Last night I had the unfortunate pleasure of meeting some Americans. Relocated from New Jersey, the family of six have been living in Mendoza for 16 months. All four of the children have learned Spanish while in school. What struck me as odd was that the mother, who after being here for quite some time, still does not know Spanish. She was quick to point out that she does in fact know how to order a beer. That’s just full of class.
She seemed so unapologetic about it with such an awful attitude about everything. Be it schools, restaurants, or grocery stores, she still could not accept how life is different here. Well, of course it is. You’re in another country. If you wanted everything to be the same as it was in the US you should have just stayed there. But running your mouth about how life is so much better in the States gives people the wrong impression about Americans. I mean come on. You're in a foreign country. Maybe you should try learning the language and embracing how people live in another part of the world.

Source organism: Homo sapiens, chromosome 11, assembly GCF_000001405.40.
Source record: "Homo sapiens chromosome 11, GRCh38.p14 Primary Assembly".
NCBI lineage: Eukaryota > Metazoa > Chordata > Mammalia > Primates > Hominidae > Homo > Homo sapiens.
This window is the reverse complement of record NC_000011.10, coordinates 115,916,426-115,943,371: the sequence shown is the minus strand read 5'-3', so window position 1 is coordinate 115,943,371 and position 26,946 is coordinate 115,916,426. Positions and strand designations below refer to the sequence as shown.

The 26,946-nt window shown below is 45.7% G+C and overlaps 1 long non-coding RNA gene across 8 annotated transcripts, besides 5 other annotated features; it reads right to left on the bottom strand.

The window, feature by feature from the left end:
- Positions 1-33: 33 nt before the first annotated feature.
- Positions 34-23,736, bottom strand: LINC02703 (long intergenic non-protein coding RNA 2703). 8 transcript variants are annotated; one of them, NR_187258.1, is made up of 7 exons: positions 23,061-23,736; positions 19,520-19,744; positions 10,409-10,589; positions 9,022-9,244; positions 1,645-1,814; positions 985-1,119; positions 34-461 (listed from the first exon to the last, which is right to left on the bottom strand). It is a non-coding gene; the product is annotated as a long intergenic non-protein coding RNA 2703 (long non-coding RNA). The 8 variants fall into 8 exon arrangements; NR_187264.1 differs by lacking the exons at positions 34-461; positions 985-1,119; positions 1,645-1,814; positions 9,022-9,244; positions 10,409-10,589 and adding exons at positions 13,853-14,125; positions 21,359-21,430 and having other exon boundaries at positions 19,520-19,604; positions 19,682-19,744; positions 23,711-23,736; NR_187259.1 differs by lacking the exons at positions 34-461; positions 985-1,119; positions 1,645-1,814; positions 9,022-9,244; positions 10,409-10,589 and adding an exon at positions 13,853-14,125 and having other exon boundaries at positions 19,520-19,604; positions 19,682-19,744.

When I told her I was going to Chile in a few weeks, she apparently believed it was her duty to provide me with some helpful bits of information. Before I could tell her that I’ve been there before she said things like:
-You can eat at a Ruby Tuesdays in Santiago.
-And they have Taco Bell, KFC and Dunkin Donuts. It’s fantastic!
-Watch out, they think Americans are barbaric.
-Because we don’t eat apples with a fork and a knife.
She might have shared more advice with me but I stopped listening when she tried to explain how Chileans think ham is a vegetable. Thank you for sharing this invaluable advice, lady. What I got from it was that you’re a moron, and clearly should never have left the US.
*Okay, I am a little excited about Dunkin Donuts.